- The quality of low-wage jobs improved slightly between 1996 and 1999 as the economy improved (Table III.10). Hourly wages increased from $5.58 per hour to $5.86 per hour, which is consistent with findings in the literature that the real wages of low-skilled male and female workers increased starting in the mid-1990s as a result of the strong economy (Card and Blank 2000; and Mishel et al. 2001). Similarly, the fraction with health insurance coverage from the employer increased from 51 to 54 percent. The distributions of occupations of low-wage jobs remained fairly constant, although there was a slight increase in the percentage of low-wage workers in higher-paying professional and technical occupations.
|Characteristic||March 1996||March 1997||March 1998||March 1999|
|Average Hourly Wage in 1996 Dollars||5.58||5.61||5.71||5.86|
|Owns Business (Self-Employed)||13||13||13||13|
|Health Insurance Available on the Job||51||53||54||54|
| Source: SIPP March 1996 to March 1999 cross-sectional samples.
Note: All figures are weighted using the relevant calendar year weight.
(7) We refer to the combined group of medium-wage and high-wage workers as higher-wage workers.
(8) The unemployment rate increased to about 5.8 percent in 2002, but this is beyond the period our data cover.
(9) Using the "relative" wage approach presented in column 4 of Table III.1, we defined medium-wage workers as those with wages between the 20th and 40th percentiles of the wage distribution (that is, between $6.57 and $9.25) and high-wage workers as those with wages above $9.25. Under our primary wage-based approach, we defined medium-wage workers as those who earned between $7.50 and $15 per hour, which generates a much larger estimate of the size of the medium-wage population than using the relative wage approach (43 percent of all workers, compared to 20 percent) but a much smaller estimate of the size of high-wage population (30 percent of all workers, compared to 60 percent).
(10) This estimate is identical to the 1998 estimate provided by Carnevale and Rose (2001) using the PSID data and a similar definition of low-wage workers.
(11) In comparison, less than one percent of medium- or high-wage workers were teenagers; and about 23 percent and 8 percent of medium-wage workers and high-wage workers, respectively, were ages 20 to 29 (Table B.1).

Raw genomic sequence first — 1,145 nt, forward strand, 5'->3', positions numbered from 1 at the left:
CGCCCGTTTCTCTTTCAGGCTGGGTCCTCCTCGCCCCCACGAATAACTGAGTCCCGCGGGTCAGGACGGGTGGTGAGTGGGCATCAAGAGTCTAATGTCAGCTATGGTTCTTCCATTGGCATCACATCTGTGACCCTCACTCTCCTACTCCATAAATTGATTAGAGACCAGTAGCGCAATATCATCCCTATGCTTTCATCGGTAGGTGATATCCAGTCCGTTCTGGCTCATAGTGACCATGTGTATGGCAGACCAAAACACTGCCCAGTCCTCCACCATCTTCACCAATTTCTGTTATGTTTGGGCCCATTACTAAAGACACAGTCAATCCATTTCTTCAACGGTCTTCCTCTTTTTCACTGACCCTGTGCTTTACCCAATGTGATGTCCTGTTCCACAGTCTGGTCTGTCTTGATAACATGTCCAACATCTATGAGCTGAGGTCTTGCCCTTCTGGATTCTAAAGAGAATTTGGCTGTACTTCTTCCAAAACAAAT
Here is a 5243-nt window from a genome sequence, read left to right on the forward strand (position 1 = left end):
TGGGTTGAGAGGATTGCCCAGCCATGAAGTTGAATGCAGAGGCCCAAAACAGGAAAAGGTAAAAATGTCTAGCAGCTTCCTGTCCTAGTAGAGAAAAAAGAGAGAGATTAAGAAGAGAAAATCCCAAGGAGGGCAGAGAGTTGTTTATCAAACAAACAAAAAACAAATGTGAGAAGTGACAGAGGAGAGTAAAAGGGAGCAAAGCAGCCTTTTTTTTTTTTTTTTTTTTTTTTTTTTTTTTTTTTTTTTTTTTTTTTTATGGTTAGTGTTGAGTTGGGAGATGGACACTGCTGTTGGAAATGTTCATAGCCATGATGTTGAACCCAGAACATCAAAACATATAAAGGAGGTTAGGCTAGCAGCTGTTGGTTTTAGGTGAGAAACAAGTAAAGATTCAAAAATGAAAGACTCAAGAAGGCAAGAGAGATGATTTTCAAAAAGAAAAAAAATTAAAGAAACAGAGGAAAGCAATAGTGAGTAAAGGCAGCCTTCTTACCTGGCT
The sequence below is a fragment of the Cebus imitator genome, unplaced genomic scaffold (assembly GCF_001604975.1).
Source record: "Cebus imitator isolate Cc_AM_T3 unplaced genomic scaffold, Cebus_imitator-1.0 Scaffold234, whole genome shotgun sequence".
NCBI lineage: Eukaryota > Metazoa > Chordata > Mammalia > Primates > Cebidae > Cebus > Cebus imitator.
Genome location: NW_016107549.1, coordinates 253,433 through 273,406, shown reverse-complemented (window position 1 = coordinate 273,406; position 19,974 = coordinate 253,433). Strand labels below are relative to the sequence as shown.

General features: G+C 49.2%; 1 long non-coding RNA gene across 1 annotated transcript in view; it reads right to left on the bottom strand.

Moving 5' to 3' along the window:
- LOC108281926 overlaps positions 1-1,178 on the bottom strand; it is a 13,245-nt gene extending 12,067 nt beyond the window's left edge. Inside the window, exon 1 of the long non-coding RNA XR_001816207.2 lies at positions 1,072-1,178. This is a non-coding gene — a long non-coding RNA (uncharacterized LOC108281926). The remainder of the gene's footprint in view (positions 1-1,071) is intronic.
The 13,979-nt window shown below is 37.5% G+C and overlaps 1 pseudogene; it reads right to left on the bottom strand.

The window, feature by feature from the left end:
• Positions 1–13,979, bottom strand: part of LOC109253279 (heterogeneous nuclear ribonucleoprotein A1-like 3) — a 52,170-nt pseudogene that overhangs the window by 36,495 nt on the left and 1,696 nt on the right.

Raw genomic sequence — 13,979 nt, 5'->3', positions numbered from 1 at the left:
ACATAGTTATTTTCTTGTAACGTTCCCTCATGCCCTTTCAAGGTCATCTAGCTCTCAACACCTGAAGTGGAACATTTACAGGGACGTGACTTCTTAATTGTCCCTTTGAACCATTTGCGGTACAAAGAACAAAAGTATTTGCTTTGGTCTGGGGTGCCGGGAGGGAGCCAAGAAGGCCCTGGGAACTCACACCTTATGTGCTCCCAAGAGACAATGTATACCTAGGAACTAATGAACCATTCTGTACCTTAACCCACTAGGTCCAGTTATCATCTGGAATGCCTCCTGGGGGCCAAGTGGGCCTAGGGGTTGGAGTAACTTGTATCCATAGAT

(12) Bernstein and Hartmann (2000) found similar results using March 1997 CPS data.
(13) Again, Bernstein and Hartmann (2000) found similar results.
(14) Using 1996 data from the National Survey of American Families, Acs et al. (2001) also found a similar result that the percentage of family heads with a work-limiting health condition was higher in low-income working families than in higher-income working families (12 percent, compared to 7 percent).
(15) To help disentangle the age findings from the marriage findings, we also computed low-wage population shares for those age 30 and older by marital status. These results are similar to those presented in the tables (not shown).
(16) This finding contrasts with Acs et al. (2000), who found that low-income working families are much less likely than higher-income working families to have secondary workers.
(17) A breakdown of characteristics by medium- and high-wage workers is included in Appendix B.
(18) Medium-wage workers earned an average of about $11.00 per hour, and high-wage workers earned an average of about $25 per hour (Table B.3).
(19) We find similar age patterns for males and females.
(20) For instance, 95 percent of medium-wage workers and 97 percent of high-wage workers worked at least 35 hours per week (Table B.3).
(21) The comparable numbers were $495 per week for male medium-wage workers and $1,217 per week for high-wage workers (Table B.3).
(22) SIPP contains information on employer-based health insurance coverage only for jobs that were in progress at the time of the interview. Thus, the health insurance figures pertain to jobs held by the March 1996 cross-sectional sample at the time of their wave 1 interviews. These jobs sometimes differed from the jobs they held in March 1996.
(23) These findings may partly reflect lower rates of self-employment for low-wage female workers than for low-wage male workers, as discussed in the next section.
(24) For instance, 22 percent of medium-wage male workers and 51 percent of high-wage male workers were in professional and technical occupations (Table B.3). The comparable figures were 35 and 71 percent, respectively, for female workers.
(25) It was 85 months for medium-wage workers and 125 months for high-wage workers (not shown).
(26) For example, among low-wage workers who started their jobs in March 1992, only those whose jobs lasted for at least four years would be in the March 1996 cross-sectional sample; workers with shorter spells would not be included in the cross-sectional sample.